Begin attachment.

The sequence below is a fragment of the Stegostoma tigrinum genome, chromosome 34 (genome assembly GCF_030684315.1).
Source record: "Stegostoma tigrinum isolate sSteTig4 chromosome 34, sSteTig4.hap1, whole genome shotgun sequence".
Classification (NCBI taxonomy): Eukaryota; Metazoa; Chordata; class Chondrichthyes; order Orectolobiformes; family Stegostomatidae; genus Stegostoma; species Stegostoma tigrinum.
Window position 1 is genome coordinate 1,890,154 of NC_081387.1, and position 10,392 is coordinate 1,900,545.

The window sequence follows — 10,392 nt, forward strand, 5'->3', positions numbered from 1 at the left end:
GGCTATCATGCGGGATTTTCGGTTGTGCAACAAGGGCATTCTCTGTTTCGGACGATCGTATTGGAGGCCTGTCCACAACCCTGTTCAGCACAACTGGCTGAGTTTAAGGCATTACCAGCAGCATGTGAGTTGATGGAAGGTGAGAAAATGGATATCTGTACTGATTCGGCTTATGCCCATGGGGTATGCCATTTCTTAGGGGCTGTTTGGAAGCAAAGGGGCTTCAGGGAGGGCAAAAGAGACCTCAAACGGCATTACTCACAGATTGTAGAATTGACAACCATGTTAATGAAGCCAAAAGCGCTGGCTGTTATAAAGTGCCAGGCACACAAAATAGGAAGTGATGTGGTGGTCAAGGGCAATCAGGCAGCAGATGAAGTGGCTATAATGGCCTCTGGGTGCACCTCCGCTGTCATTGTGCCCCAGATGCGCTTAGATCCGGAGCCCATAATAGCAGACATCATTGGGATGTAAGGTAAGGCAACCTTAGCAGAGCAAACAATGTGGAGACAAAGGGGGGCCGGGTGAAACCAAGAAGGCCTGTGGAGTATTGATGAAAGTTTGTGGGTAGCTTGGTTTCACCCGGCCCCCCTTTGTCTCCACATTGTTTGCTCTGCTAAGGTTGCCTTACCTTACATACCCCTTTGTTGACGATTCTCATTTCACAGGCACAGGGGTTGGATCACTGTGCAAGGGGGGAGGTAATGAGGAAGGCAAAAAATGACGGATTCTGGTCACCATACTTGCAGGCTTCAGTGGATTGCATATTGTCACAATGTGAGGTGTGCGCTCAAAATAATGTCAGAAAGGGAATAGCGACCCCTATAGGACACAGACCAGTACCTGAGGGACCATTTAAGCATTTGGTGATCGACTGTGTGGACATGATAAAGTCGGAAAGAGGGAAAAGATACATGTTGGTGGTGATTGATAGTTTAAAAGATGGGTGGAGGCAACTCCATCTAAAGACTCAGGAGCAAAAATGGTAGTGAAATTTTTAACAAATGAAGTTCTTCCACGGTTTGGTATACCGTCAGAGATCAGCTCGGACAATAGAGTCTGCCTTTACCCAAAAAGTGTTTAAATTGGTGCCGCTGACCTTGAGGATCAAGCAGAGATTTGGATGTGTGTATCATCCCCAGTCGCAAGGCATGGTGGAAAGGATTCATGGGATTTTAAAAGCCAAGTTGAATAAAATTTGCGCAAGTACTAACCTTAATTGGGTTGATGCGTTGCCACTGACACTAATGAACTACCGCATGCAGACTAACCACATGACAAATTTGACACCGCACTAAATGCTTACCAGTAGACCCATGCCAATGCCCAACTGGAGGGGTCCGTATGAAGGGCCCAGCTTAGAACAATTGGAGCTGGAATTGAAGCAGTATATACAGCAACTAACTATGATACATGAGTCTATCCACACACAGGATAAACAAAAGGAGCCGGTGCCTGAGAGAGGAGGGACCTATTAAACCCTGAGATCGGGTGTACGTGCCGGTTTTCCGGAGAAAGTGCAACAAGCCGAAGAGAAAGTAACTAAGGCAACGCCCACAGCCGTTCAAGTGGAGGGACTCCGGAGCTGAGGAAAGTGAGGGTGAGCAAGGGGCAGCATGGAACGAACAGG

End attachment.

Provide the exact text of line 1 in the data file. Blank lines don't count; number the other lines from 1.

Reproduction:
The sequence below is a fragment of the Stegostoma tigrinum genome, chromosome 34 (genome assembly GCF_030684315.1).